The Occupational Safety & Health Administration reports: “Nearly 2 million American workers report having been victims of workplace violence each year. Unfortunately, many more cases go unreported.” Mark Haynes of Cornell University (on April 13, 2013) reports, “OSHA defines workplace violence as ‘any act or threat of physical violence, harassment, intimidation, or other threatening disruptive behavior that occurs at the work site’… Employees who fall victim to workplace violence lose $55 million annually in wages… [and] adds up to a $4.2 billion annual expense for employers as well. When indirect costs such as loss of public image, insurance, and lost productivity are added in; the total cost to employers increases to between $6.4 and $36 billion annually.”

We need to re-evaluate our priorities: personal health and welfare, corporate health and welfare, and country’s health and welfare. How? Increased staffing, increased wages which then lead to increased consumption, improved health and welfare of individuals, corporations, and the nation.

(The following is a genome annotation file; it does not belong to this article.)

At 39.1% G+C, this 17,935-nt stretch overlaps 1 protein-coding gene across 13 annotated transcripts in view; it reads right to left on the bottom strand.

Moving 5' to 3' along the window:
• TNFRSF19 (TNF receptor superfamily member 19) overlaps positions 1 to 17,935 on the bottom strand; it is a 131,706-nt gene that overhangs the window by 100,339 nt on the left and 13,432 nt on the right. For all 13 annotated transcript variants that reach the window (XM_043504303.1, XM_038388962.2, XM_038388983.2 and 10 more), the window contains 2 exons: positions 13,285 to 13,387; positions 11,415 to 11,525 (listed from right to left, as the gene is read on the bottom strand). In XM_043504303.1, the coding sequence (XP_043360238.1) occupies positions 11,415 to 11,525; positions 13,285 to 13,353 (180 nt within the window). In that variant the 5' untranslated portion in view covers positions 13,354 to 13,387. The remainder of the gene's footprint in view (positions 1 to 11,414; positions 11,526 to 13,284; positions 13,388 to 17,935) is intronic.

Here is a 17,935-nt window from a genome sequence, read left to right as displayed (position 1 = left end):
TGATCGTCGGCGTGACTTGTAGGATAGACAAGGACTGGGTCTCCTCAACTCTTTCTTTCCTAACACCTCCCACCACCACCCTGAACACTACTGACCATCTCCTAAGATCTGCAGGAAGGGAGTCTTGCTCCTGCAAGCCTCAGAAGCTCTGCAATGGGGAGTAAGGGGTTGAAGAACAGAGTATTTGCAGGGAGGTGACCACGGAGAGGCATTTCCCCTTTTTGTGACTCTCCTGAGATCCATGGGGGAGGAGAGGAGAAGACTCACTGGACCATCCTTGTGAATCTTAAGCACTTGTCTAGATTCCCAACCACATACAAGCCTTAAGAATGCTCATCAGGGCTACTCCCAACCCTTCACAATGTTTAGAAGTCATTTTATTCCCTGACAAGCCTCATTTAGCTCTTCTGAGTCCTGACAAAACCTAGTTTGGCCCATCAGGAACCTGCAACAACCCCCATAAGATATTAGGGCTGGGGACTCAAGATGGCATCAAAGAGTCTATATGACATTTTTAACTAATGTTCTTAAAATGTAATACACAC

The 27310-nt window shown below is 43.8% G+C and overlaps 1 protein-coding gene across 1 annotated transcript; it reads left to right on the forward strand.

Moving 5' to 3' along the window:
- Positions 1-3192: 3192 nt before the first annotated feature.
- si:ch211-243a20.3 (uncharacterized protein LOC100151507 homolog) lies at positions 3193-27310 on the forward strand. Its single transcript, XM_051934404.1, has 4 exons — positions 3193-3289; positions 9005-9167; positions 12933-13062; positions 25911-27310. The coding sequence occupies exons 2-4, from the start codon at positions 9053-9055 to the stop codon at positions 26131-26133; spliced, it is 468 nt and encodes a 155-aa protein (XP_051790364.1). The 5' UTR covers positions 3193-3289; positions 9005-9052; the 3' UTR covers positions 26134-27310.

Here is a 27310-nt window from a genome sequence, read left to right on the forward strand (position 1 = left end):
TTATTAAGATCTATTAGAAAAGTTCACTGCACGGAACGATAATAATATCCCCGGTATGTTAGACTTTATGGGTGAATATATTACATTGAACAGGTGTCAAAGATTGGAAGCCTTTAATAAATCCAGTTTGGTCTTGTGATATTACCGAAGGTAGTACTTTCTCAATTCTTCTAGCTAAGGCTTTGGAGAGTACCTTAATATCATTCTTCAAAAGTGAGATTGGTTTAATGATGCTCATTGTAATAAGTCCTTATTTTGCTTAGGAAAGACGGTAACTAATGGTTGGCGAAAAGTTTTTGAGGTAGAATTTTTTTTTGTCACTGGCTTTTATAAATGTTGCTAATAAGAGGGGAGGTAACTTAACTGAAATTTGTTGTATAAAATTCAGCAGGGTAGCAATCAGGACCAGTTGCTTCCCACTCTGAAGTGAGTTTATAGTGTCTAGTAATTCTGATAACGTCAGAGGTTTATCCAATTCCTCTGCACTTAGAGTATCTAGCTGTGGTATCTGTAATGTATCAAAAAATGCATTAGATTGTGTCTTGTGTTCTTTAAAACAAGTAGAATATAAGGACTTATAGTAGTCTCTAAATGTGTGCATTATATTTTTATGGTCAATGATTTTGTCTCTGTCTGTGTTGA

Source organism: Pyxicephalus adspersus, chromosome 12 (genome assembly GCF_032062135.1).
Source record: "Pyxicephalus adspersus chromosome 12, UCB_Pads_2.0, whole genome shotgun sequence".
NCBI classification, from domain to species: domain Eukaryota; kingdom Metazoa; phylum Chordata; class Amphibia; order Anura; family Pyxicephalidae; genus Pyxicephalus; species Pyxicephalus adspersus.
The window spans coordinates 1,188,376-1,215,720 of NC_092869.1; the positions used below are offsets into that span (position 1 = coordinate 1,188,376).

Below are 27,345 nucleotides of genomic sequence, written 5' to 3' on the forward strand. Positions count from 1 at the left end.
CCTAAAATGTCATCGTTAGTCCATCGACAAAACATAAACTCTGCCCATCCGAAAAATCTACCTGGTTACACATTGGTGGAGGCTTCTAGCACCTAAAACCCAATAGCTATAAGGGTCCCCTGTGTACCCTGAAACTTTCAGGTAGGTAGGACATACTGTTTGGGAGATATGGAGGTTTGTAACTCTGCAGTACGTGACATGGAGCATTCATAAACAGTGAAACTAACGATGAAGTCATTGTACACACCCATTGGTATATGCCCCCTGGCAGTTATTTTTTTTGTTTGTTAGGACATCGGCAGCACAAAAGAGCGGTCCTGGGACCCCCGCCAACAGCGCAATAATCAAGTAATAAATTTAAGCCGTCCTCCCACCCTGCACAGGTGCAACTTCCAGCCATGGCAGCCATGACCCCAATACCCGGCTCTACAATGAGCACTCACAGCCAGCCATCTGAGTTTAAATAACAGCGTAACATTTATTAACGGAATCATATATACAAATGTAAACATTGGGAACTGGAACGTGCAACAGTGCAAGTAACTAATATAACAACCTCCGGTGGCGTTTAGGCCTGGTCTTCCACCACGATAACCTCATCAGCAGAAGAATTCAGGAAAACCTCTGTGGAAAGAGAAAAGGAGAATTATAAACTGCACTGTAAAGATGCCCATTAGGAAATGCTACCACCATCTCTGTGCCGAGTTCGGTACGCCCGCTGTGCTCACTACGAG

“I have a friend who works at McMinnamins. She said they intentionally short-staff their employees” a business owner and hairstylist said with disgust. “I love going to Starbucks and shopping at Trader Joes and Costco!” He brightened and said “Trader Joe’s is my favorite. I love shopping there! The employees are happy: they are paid well, have benefits, and are treated well. Thus, they are genuinely happy which in turn gives good service, which makes me want to shop there. There is a costume shop I hate to shop at. They are made to call their customers ‘guests.’ I am not their guest. I am their customer. Just because someone calls me their guest does not make me want to shop there. Just because they call me ‘Guest’ does not make me feel welcome.”